There are people who have had positive experiences– and initially, my psoriasis was completely cleared up. Then came the hyperemesis cannabinoid syndrome, with months of nausea and eventual vomiting. I’m not a puker- that’s what put it together for me.  During 20 months of daily chemo for leukemia, I barfed once on day 8.   Because I didn’t have accurate info from a very well known CBD producer about the specific amount of CBD (not the total cannabinoid dose), I didn’t have the THC dose right- CBD helps counteract side-effects of THC. I also had a gallstone that was acting up, and that blended into the symptoms of the build up of THC because of using it daily, and I was SICK.  (The half-life of THC is very long, with some still showing up in drug tests more than 4 weeks after the last use, and with dietary changes that alter body fat percentages, more can be released months after the last dose- used to freak out the detox patients I took care of years ago).  I went through ultrasounds, CT scans, lab work, surgical consults, a bitch of a GI nurse practitioner, etc because it was thought that there was something going on besides the gallstone. I had THC continuing to build up, and  I didn’t know the accurate dose on that one brand’s product (if you use CBD, you want to see the exact amount of CBD per specific quantity of product- and third party testing). Everybody and their wombat is on the hemp bandwagon, and  saying how wonderful hemp oil  is, but non-CBD hemp oil (like on Amazon)  has no CBD, and is good for salad dressing- and you can get plain hemp oil for about $20 for a quart; the “therapeutic” hemp oil can be $50 an OUNCE- for essentially nothing). Hemp oil does have Omega 3 fatty acids, and hemp hearts (I like the ones without the little shells) taste a lot like pine nuts, but much smaller. Those are just flat out food- nothing specifically “magical” about it. Just another healthy fat source.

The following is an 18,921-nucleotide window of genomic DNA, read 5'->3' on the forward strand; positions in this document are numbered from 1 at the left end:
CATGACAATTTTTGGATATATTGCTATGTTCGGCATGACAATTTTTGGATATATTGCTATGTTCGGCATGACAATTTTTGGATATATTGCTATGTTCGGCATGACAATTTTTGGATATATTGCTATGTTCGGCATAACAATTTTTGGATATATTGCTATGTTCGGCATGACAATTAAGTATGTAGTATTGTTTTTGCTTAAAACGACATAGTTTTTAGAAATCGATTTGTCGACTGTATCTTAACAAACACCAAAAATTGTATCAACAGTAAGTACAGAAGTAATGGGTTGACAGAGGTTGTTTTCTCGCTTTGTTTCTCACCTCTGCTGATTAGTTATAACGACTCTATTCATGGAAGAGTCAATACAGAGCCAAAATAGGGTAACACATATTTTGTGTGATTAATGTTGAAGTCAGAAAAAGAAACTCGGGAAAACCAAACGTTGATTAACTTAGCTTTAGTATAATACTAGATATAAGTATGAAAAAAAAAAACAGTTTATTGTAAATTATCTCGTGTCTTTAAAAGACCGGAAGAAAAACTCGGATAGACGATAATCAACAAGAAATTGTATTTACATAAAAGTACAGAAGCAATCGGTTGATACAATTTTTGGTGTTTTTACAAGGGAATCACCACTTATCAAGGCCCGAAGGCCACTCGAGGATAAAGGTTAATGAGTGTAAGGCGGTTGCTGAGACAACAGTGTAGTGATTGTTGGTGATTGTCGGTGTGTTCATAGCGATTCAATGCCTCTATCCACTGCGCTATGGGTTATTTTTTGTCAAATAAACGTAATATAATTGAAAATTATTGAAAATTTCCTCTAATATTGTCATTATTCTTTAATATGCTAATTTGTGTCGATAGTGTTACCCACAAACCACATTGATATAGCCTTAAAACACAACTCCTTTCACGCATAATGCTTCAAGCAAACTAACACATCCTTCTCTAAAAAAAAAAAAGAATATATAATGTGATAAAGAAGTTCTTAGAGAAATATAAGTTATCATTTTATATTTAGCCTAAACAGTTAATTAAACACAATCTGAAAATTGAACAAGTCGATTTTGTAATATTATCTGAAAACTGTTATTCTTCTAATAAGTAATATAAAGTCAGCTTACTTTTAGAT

I’m a disabled RN; I’ve been an RN for 35 years, disabled for 15 years, where I’ve been my own full-time job.  Anything used to relieve symptoms MUST be consistent.  And I can’t get that with commercial medical cannabis products.  Some of the CBD companies out there are isolating other cannabinoids (CBG and CBN are two I’ve tried, and CBN has been good for sleep, though I only take it if I’ve been having trouble sleeping for a few days. Some brands of full-spectrum are out there- just don’t generally get the amount of each cannabinoid, so I’m not a fan of those). I don’t need a state-issued card for CBD. I get it online. Just like any herbal supplement.